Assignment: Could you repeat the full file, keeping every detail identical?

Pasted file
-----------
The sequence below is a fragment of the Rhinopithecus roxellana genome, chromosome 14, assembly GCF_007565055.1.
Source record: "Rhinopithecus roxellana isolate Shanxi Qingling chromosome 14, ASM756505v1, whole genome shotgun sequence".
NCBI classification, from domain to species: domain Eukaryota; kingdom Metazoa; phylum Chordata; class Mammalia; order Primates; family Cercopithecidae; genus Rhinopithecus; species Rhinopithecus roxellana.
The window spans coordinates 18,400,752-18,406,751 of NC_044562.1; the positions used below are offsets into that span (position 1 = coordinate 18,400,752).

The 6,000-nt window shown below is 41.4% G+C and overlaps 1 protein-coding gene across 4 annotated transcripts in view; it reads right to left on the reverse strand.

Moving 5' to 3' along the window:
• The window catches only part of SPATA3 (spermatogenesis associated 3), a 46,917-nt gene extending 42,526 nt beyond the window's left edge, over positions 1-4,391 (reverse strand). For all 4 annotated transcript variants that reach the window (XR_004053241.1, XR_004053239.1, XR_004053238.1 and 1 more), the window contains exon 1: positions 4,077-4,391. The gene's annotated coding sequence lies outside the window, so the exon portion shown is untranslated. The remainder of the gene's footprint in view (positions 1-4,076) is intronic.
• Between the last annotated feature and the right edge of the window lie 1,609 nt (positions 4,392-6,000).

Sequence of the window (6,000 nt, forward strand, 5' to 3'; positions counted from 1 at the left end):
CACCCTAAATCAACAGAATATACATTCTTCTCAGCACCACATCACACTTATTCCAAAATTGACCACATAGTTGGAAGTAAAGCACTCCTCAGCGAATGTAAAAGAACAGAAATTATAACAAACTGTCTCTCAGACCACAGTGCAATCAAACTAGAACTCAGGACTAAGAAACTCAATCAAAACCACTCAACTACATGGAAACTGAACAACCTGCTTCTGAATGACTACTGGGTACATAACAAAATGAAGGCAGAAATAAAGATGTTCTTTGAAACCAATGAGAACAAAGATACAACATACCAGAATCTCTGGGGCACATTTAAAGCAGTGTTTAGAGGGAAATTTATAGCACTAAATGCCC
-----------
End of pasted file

The sequence below is a fragment of the Rhinopithecus roxellana genome, chromosome 14, assembly GCF_007565055.1.
Source record: "Rhinopithecus roxellana isolate Shanxi Qingling chromosome 14, ASM756505v1, whole genome shotgun sequence".
NCBI classification, from domain to species: domain Eukaryota; kingdom Metazoa; phylum Chordata; class Mammalia; order Primates; family Cercopithecidae; genus Rhinopithecus; species Rhinopithecus roxellana.
The window spans coordinates 18,400,752-18,406,751 of NC_044562.1; the positions used below are offsets into that span (position 1 = coordinate 18,400,752).

The 6,000-nt window shown below is 41.4% G+C and overlaps 1 protein-coding gene across 4 annotated transcripts in view; it reads right to left on the reverse strand.

Moving 5' to 3' along the window:
• The window catches only part of SPATA3 (spermatogenesis associated 3), a 46,917-nt gene extending 42,526 nt beyond the window's left edge, over positions 1-4,391 (reverse strand). For all 4 annotated transcript variants that reach the window (XR_004053241.1, XR_004053239.1, XR_004053238.1 and 1 more), the window contains exon 1: positions 4,077-4,391. The gene's annotated coding sequence lies outside the window, so the exon portion shown is untranslated. The remainder of the gene's footprint in view (positions 1-4,076) is intronic.
• Between the last annotated feature and the right edge of the window lie 1,609 nt (positions 4,392-6,000).

Sequence of the window (6,000 nt, forward strand, 5' to 3'; positions counted from 1 at the left end):
CACCCTAAATCAACAGAATATACATTCTTCTCAGCACCACATCACACTTATTCCAAAATTGACCACATAGTTGGAAGTAAAGCACTCCTCAGCGAATGTAAAAGAACAGAAATTATAACAAACTGTCTCTCAGACCACAGTGCAATCAAACTAGAACTCAGGACTAAGAAACTCAATCAAAACCACTCAACTACATGGAAACTGAACAACCTGCTTCTGAATGACTACTGGGTACATAACAAAATGAAGGCAGAAATAAAGATGTTCTTTGAAACCAATGAGAACAAAGATACAACATACCAGAATCTCTGGGGCACATTTAAAGCAGTGTTTAGAGGGAAATTTATAGCACTAAATGCCC